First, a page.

Podcast: Big Picture Retirement Interviews Stephen Chen, Founder of NewRetirement
Devin has been helping people with money related stuff for a while. In addition to his ownership role at Carroll Investment Management, he’s also the Chief Compliance Officer and half owner of Cogent Advisory Group, an SEC Registered Investment Advisor. Additionally, he runs an award winning blog that discusses Social Security and retirement related issues: Social Security Intelligence.
John is a former Marine and an attorney and senior partner at Ross Shoalmire. He currently devotes his legal expertise to assisting individuals with their estate planning and elder law needs. He has published articles on Elder Law and has been featured on radio, television and national publications like the Wall Street Journal.
This week they interviewed Steve Chen, the founder of NewRetirement.com about why everyone needs a retirement plan — not just a savings account, but a written outline of how much you want to spend in retirement and how you are going to achieve that goal and much MUCH more.
Steve talks about the challenges of financial planning, especially if you don’t have a huge amount of assets, why your retirement plan is wrong, the value of an independent advisor during market turmoil and how your plan can help you manage through different crises.
The full transcript of the interview is below.
You might also enjoy the following related resources:
- 6 Tips for Building a Useful Retirement Plan — Not One with a High Thunk Value
- Devin and John’s free guide: Three Steps to a Successful Retirement
Full Transcript of Steve Chen’s Interview with Big Picture Retirement
Devin: The Big Picture Retirement Show does not provide specific tax, legal, or financial advice. Listeners are encouraged to seek out their own advisors in these areas.
Hey everyone and welcome to the Big Picture Retirement Show where we deliver insight on what you need to know for a meaningful and successful retirement. If you are planning for or living in retirement, this is the show for you. I’m Devin and back today with my is my co-host John. Hey John.
Devin: John, we’ve talked about building a plan and some of the roadblocks to getting started. It’s the foundation of what Big Picture Retirement is about. It’s about make a plan, right?
John: Right, sure, yeah. You always want to have something planned out in advance, it’s going to save those crises when they come, you’re going to weather the storm if you’ve planned correctly.
Devin: Right, yeah. It’s not about making this big, massive, comprehensive financial plan that people pay three or four thousand dollars for then set on the shelf somewhere and forget about but it’s about identifying some actionable steps that are coming ahead, knowing how you need to get from point A to point B and then once you start getting some confidence in your ability to plan, maybe from point A to B to C all the way out to S or T.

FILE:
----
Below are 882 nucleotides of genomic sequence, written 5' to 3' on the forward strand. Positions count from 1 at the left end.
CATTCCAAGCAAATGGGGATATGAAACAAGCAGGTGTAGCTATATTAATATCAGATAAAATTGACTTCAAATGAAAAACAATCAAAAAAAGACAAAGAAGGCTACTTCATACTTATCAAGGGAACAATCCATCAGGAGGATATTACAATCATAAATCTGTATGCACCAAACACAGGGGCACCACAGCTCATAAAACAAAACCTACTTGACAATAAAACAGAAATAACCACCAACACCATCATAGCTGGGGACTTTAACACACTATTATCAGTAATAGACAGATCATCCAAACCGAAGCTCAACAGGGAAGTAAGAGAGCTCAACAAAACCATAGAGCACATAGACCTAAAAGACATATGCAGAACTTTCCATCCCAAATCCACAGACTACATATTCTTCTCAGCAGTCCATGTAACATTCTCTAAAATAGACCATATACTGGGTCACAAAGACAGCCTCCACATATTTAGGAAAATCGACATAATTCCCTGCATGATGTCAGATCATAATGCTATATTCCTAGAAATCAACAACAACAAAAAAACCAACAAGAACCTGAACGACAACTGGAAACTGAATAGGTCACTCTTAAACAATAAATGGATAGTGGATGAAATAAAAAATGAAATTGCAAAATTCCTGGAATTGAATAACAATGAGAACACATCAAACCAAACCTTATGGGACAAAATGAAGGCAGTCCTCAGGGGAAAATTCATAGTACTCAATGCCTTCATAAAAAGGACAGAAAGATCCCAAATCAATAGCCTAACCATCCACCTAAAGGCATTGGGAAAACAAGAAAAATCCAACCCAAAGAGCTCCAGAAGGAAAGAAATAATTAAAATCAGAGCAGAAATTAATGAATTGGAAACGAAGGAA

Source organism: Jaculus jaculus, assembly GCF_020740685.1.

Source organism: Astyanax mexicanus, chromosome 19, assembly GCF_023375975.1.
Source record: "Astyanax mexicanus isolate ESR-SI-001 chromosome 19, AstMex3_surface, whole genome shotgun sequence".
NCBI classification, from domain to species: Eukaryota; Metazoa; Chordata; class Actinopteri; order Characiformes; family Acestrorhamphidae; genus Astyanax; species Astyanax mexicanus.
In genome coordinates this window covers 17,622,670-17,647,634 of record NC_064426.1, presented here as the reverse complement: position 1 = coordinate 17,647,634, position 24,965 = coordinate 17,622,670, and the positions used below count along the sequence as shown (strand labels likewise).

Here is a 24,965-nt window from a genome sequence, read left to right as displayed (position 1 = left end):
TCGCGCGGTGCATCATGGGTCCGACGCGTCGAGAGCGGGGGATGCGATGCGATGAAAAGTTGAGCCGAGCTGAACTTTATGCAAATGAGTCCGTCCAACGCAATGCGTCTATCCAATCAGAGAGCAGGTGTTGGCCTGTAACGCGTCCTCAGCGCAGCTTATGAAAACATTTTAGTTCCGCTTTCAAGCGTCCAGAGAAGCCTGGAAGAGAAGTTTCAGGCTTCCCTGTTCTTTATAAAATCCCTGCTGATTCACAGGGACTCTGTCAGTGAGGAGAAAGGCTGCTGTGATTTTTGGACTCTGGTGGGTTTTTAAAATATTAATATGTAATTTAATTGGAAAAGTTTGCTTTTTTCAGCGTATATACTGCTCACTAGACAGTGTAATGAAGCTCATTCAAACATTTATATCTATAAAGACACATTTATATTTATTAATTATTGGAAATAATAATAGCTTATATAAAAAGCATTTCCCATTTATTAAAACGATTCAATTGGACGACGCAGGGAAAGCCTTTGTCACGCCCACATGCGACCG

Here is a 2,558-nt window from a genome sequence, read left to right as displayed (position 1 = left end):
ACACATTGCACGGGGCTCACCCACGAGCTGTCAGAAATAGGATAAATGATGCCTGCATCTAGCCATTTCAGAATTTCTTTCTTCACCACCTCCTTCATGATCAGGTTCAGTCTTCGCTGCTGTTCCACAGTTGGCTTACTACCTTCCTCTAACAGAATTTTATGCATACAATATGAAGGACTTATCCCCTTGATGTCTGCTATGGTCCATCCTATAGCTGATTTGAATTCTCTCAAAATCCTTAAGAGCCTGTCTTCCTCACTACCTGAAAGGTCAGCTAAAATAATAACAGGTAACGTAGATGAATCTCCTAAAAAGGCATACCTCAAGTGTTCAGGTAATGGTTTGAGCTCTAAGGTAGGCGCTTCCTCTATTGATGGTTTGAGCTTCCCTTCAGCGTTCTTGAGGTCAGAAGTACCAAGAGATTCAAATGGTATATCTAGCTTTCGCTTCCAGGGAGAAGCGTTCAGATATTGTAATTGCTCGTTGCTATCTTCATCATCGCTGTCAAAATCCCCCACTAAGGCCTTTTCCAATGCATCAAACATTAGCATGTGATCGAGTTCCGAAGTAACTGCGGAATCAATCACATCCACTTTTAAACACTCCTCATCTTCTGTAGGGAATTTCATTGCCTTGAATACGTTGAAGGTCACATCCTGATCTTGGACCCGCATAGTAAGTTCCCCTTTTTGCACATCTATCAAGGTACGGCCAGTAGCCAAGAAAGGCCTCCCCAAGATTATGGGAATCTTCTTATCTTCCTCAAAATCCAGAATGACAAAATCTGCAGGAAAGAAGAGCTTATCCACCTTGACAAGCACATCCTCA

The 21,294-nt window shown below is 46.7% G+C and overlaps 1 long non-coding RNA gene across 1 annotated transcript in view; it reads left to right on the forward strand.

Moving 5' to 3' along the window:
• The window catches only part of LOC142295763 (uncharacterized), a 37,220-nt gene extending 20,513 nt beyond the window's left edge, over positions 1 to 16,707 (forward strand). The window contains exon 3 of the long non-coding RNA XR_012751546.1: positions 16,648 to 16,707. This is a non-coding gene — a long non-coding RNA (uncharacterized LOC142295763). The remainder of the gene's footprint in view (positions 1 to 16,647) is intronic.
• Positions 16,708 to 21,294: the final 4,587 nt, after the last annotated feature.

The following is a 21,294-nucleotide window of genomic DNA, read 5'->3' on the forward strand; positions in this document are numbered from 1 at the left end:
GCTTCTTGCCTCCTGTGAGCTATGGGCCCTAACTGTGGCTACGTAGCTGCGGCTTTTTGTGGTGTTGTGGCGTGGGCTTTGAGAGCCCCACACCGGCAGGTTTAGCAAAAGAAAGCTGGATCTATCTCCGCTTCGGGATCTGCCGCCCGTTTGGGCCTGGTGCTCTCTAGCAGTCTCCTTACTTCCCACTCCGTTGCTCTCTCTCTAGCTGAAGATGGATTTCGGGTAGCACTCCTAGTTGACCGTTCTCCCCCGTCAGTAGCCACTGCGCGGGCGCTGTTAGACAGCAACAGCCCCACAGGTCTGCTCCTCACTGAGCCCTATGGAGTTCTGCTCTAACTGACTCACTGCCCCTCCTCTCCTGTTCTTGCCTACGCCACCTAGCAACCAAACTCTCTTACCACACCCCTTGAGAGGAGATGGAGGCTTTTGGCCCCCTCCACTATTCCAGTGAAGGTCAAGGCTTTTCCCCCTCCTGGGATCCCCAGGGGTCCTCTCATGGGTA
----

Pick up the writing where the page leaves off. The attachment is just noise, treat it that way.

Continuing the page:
John: That’s right. All the while, not necessarily planning for what you hope is going to happen but then also planning for those unexpected hurdles.
Devin: Yeah, yeah. That’s why a plan is just that. It’s a living thing, right?
John: That’s right.
Devin: You know, I tell people quite often when we do a retirement plan for them that one thing I know about this, mister or miss client, it’s wrong. They generally take a lot of consolation too because we know though that building this plan that something is going to throw it off.
We don’t know exactly what it’s going to be but if we use that as a plan and we say okay, this is the guide, I never have to make adjustments, I never have to plan or change anything, it’s not going to be that great of a plan. It’s going to be wrong.
John: Right, I tell folks when we complete an estate plan, we sign their will, their trusts, their powers of attorney, all of that stuff. I’ll say look, this is like going to the doctor. You go to the doctor, you have a full check up, doctor says you’re healthy, that doesn’t mean you’re healthy next year.
It means you were healthy a year ago and you may still be healthy but if you don’t go in and get another check up, you’re going to have a problem.
Devin: Yeah, no doubt. I was at a conference and I ran into a guy named Steven Chen. Steven is the founder of NewRetirement.com. I went on the site and I started poking around a little bit, it’s a pretty interesting site.
He has retirement calculators that are on there specifically for the do it yourself crowd or people who maybe think they’re they do it yourself crowd, then once they start doing some of the planning, they want to reach out and get some additional help. I went on there and I used these tools for myself and man I don’t like it when I run those retirement calculations for myself. It generally gives me some output that’s hard to take, frankly.
Devin: Maybe my goals are too high for retiring with the amount of money that I would like to have. But yeah, no, it’s not any fun to see that but one thing’s for sure, I know what it’s going to take to reach my goal.
I thought that was a great website so I reached out to him and I say hey Steve, would you like to come on the show? And he did. Let’s check out what he has to say. Steve, welcome to the show.
Steve: Hey Devin, thanks for having me.
Devin: You know, I was reading on your site and there’s a story that you put on there that you tried to help your mom with retirement planning but you were hitting some roadblocks. It seems like maybe you couldn’t find the tools or something out there and that led you down the road where you ended up today but
I’d like to hear a little bit more about that.
Steve: Sure, yeah, happy to share it.
Yeah, basically the reason this got started is that my mom came to me when she was in her early 60’s. She was making the transition to retirement, she actually came to my brother and I. Essentially, she was having a financial challenge. She needed to borrow some money so we said yeah, of course, we’re here to help you and if necessary we’ll lend you money or give you money but we’d prefer to take a look and see what’s happening.